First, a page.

We Are Society, and We Are the Problem

powerToday is Wednesday, December 4, 2013.

As long as you think “Obama” or “Bush” are the problems that need to be fixed, they have won.  The problem is much bigger than one man; the problem is a system corrupted and infected by greed.  And it’s not just on the top; an entire society and culture exists throughout the world that worships money and power, instead of health and wellness.   – Unknown

Who’s “they,” you say?  Good question.  More and more people are realizing that it’s not government that is in control, it’s business.  Big business. A few very, very big businesses, run by a very few people.  This small group of people control almost all sectors of our lives today, including the governments of so-called “powerful” nations.

Really, politics is just a side-show.  It’s bread and circuses for the masses.  It gives everybody a chance to “belong” to a group, if that’s what they want to do.  Some people actually get their jollies from not being part of the group.  And some people get their jollies from complaining loudly about the system.  Lots of jollies to go around.

Writing for News Junkie Post, Gilbert Mercier remarked on the apparent disconnect between what Americans say they believe and what they actually believe.  Many Americans will tell you that they believe in God, for example, but their behavior indicates that they actually worship money.  Think about it.  People do things for money. That’s the whole idea behind getting a job.  If the whole point of getting a job was having a way to serve other human beings, or a way to protect and preserve the natural environment, how many people would be in the workforce?  Would you?

Mercier also mentions a sense of confusion these days between “need” and “want.”   Well, I’m confused now, too.  Companies like Nestlé say that we need water.  Well, we do need water, in order to stay alive.  But they say we don’t own the water; they do.  So because we need it and don’t have it, we want it.  And since we want it, we will pay them money for it.

Monsanto is another company that is working along the same lines.  They have produced seeds that are genetically altered in the lab.  The secret is that the crops produced by these seeds don’t have seeds in them that will reproduce, so once you plant a GM (genetically modified) crop, you have to keep on buying seeds from them every year.  So you need food, fine.  Whether you grow it yourself or buy it in the supermarket you are ultimately paying companies like Monsanto for your food.
Mercier says the cornerstone of capitalism is consumerism, which is driven by marketing and advertising.  The point is to create an artificial need for products that never ends.  The vast majority of products are consumables, now.  They are made so that they will break down eventually – hey, sorry about that, but you can always buy another one, and a better model, too.  And we’ve raised the price, because it’s so much better.  Aw, shucks, you need another one?  No, these can’t be repaired, but we have some new models right over here…

Another observation made by Mercier – and he’s by no means the first or only person to say this – is that we live in a society in which money defines social values because how much money you have, how much you can buy with your money, what kind of stuff you have, and how much stuff you have all serve to define our value to society.     It’s interesting to see who gets the money in our society:  politicians, investors, bankers, celebrities and sports figures.  Many of these people receive amounts of money that could be described as “obscene.”   Why do we allow this?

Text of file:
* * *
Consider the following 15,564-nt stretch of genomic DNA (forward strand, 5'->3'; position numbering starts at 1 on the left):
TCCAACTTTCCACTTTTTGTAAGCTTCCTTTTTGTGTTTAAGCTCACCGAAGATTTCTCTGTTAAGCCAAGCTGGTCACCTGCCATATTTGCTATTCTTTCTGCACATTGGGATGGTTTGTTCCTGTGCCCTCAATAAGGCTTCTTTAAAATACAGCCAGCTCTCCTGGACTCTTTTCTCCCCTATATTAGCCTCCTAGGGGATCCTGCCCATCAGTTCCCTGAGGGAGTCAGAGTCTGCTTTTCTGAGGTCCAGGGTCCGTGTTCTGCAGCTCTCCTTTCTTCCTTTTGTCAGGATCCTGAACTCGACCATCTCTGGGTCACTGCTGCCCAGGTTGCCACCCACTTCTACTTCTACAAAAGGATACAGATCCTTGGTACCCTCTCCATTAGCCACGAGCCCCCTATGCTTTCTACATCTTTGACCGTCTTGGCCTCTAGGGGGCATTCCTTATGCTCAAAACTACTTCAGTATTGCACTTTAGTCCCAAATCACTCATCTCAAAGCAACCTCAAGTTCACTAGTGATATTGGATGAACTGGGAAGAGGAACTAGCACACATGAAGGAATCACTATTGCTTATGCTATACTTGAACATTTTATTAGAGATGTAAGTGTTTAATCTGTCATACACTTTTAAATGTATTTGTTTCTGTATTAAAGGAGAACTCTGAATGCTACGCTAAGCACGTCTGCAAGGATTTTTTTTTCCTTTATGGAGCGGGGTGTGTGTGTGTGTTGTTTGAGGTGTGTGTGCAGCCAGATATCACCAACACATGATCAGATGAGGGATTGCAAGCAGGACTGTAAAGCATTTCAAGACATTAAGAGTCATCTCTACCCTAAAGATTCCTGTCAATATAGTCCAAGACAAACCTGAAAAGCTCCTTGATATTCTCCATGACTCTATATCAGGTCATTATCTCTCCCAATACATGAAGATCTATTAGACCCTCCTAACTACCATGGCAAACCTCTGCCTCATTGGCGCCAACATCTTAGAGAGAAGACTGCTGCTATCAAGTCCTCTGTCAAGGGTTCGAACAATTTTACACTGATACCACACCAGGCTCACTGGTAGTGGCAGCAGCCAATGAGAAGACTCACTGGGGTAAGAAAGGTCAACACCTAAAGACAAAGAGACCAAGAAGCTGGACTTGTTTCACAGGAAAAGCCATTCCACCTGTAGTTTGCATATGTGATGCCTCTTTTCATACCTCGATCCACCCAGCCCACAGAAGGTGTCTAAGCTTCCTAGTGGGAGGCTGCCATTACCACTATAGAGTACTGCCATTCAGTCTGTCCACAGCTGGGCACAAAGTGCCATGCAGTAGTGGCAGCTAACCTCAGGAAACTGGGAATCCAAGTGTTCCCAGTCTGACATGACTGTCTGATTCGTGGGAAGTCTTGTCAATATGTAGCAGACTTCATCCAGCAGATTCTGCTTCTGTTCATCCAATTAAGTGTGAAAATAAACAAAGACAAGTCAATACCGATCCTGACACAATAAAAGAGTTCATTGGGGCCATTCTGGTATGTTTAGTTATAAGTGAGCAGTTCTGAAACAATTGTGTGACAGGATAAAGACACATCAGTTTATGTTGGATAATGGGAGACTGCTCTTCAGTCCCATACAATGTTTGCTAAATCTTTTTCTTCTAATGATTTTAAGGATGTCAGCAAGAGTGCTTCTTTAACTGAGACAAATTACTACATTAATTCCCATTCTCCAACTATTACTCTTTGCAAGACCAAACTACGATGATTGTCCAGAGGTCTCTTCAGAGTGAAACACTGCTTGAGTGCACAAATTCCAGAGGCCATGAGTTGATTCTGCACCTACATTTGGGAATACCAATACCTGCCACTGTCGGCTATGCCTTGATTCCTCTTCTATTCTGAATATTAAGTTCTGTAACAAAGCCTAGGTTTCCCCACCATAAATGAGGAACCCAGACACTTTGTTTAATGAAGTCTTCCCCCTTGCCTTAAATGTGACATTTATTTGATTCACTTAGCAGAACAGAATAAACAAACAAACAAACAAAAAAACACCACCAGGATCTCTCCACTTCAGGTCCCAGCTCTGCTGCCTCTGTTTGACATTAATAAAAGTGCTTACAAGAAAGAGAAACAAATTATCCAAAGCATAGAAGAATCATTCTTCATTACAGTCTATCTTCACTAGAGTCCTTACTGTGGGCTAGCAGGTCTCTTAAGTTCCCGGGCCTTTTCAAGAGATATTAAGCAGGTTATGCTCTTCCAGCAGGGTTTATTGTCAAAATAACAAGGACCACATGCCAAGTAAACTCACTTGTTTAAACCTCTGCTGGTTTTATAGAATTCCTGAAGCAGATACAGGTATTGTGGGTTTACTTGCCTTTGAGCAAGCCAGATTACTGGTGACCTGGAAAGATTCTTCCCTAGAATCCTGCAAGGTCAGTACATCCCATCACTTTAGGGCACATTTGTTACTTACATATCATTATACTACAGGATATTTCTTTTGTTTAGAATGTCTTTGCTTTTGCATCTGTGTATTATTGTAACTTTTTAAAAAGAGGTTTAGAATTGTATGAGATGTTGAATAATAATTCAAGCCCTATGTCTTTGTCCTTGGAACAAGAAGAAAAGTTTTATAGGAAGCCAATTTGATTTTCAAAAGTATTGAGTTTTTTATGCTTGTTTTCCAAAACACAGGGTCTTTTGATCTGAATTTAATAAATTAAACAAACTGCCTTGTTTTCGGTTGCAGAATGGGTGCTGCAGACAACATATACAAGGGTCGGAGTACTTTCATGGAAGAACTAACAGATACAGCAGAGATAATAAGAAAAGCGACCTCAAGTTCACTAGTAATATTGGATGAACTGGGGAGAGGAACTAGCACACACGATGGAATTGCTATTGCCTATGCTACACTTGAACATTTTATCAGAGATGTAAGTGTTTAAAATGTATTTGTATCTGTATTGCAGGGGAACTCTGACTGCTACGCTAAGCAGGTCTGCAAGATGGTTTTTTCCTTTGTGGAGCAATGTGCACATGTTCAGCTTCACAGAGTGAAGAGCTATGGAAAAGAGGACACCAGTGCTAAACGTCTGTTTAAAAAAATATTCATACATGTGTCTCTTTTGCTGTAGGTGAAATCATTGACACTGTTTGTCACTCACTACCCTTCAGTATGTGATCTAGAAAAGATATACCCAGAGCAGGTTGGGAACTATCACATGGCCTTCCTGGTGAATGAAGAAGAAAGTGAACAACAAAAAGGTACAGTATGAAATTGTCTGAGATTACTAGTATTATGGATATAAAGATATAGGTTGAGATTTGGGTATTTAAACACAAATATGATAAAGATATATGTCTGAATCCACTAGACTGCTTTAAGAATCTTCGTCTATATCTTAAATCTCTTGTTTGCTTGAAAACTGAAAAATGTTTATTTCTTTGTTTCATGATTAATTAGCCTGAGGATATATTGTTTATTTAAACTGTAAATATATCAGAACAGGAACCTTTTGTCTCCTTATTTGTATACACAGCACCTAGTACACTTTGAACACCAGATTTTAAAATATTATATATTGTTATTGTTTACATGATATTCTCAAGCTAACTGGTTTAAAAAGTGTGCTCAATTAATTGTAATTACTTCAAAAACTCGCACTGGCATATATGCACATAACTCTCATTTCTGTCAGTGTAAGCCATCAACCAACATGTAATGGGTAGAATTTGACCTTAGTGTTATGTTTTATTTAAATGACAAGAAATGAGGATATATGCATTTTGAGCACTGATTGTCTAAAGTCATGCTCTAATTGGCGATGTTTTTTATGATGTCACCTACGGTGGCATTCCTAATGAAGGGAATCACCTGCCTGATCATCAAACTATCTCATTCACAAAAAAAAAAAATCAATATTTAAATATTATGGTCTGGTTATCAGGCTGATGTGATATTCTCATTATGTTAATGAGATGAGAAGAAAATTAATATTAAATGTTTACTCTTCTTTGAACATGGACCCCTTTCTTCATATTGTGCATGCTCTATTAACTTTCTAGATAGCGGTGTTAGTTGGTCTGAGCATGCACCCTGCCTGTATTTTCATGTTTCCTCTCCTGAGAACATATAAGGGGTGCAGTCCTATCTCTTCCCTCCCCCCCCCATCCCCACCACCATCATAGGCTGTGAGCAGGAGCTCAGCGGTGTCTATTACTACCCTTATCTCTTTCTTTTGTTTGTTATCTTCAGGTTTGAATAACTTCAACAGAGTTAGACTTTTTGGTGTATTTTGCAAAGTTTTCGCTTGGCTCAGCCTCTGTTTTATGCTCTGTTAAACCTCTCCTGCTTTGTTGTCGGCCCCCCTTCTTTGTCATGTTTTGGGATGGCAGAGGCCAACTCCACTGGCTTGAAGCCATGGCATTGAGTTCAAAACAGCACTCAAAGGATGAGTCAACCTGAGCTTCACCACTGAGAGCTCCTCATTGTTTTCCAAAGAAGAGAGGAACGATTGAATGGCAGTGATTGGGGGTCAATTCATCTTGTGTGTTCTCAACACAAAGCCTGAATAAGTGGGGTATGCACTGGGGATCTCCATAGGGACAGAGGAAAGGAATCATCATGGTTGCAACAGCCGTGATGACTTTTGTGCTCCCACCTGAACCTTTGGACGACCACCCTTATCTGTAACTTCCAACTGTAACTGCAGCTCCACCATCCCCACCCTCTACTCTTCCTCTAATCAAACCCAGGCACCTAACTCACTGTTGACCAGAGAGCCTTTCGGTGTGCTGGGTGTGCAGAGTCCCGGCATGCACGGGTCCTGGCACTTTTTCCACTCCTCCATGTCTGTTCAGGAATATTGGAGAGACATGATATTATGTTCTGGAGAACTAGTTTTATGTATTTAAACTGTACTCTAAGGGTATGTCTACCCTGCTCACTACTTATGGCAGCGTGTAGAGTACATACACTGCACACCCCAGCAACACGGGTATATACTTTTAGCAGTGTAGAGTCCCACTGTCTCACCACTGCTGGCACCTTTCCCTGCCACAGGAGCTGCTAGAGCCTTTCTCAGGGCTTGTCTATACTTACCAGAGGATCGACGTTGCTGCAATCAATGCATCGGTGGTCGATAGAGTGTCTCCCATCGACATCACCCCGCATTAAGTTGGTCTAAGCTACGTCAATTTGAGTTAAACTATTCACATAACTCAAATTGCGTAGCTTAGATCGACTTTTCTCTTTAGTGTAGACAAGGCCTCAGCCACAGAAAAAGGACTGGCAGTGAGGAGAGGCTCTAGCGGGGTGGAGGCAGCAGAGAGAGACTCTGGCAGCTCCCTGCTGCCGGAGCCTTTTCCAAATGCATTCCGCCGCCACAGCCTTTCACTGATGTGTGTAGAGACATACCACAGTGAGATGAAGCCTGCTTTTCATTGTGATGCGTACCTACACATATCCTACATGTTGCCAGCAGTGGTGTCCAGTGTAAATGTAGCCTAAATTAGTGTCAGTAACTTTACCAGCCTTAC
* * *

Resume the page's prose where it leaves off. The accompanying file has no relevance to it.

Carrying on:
These days, if you work hard, go to school, and play by the rules, you still can’t get ahead.  No wonder so many people are fed up.  People just want the system to work, but what system?   It appears that the present system is in its death throes.  As Annie Leonard points out in her video, “The Story of Stuff,”you can’t run a linear system (the materials economy) with finite resources.  Or, as the Native Americans put it, “When the last tree is cut down, the last fish eaten, and the last stream poisoned, you will realize that you cannot eat money.”   Bad system.

But the system isn’t the problem, either.  We are the problem.  Each and every one of us.  Until we grasp that, nothing will change.  The system wouldn’t be what it is today if we didn’t allow it.

There are a lot of people who are talking about a global paradigm shift, and I do believe that it’s happening now.  Just not very fast.  Right now, we seem to be hanging on for dear life to a system that is destroying us as well as the planet we live on.  Mercier says that we seem to be in a state of “paradigm paralysis” right now, and that a true shift will be a matter of “developing the psychological ability to welcome the unknown, without fear, and enter uncharted territories.”

Going back to Mercier’s comment about people saying they believe in God but actually worshiping money, it seems to me that people who really do believe in God and have a spiritual focus in life are less apt to put money and possessions on a pedestal in their lives.  The people who realize that we are really Souls, spiritual beings, who are just here for a short time to gather worldly experience are the ones who are the most successful at getting off and staying off the consumerist treadmill.   I don’t know what the term “spiritual freedom” meant in other times and places, but nowadays, I really think it has something to do with avoiding the mindset that says money equals power, and power over others is everything.

Like the little figure in today’s graphic, anyone who is not seeking spiritual freedom is simply a puppet.  :-/

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